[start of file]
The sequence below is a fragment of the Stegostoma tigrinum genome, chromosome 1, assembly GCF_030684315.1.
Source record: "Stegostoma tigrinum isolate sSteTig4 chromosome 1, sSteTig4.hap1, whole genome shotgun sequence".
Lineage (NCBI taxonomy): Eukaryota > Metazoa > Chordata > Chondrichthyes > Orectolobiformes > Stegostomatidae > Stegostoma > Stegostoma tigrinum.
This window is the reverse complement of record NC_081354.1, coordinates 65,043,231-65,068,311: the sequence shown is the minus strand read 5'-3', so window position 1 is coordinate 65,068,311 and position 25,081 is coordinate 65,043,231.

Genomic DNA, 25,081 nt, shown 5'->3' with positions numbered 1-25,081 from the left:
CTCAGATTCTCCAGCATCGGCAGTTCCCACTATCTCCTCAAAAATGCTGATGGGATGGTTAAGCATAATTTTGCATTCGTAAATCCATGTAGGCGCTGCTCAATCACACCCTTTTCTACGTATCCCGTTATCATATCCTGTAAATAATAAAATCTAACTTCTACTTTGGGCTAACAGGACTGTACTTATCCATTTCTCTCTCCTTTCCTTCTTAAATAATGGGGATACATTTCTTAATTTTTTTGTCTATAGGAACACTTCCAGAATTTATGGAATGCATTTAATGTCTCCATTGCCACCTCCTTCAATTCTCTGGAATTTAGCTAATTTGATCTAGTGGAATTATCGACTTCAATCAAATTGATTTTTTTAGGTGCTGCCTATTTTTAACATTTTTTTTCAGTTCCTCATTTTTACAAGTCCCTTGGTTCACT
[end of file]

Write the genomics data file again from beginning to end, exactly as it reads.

The sequence below is a fragment of the Stegostoma tigrinum genome, chromosome 1, assembly GCF_030684315.1.
Source record: "Stegostoma tigrinum isolate sSteTig4 chromosome 1, sSteTig4.hap1, whole genome shotgun sequence".
Lineage (NCBI taxonomy): Eukaryota > Metazoa > Chordata > Chondrichthyes > Orectolobiformes > Stegostomatidae > Stegostoma > Stegostoma tigrinum.
This window is the reverse complement of record NC_081354.1, coordinates 65,043,231-65,068,311: the sequence shown is the minus strand read 5'-3', so window position 1 is coordinate 65,068,311 and position 25,081 is coordinate 65,043,231.

Genomic DNA, 25,081 nt, shown 5'->3' with positions numbered 1-25,081 from the left:
CTCAGATTCTCCAGCATCGGCAGTTCCCACTATCTCCTCAAAAATGCTGATGGGATGGTTAAGCATAATTTTGCATTCGTAAATCCATGTAGGCGCTGCTCAATCACACCCTTTTCTACGTATCCCGTTATCATATCCTGTAAATAATAAAATCTAACTTCTACTTTGGGCTAACAGGACTGTACTTATCCATTTCTCTCTCCTTTCCTTCTTAAATAATGGGGATACATTTCTTAATTTTTTTGTCTATAGGAACACTTCCAGAATTTATGGAATGCATTTAATGTCTCCATTGCCACCTCCTTCAATTCTCTGGAATTTAGCTAATTTGATCTAGTGGAATTATCGACTTCAATCAAATTGATTTTTTTAGGTGCTGCCTATTTTTAACATTTTTTTTCAGTTCCTCATTTTTACAAGTCCCTTGGTTCACT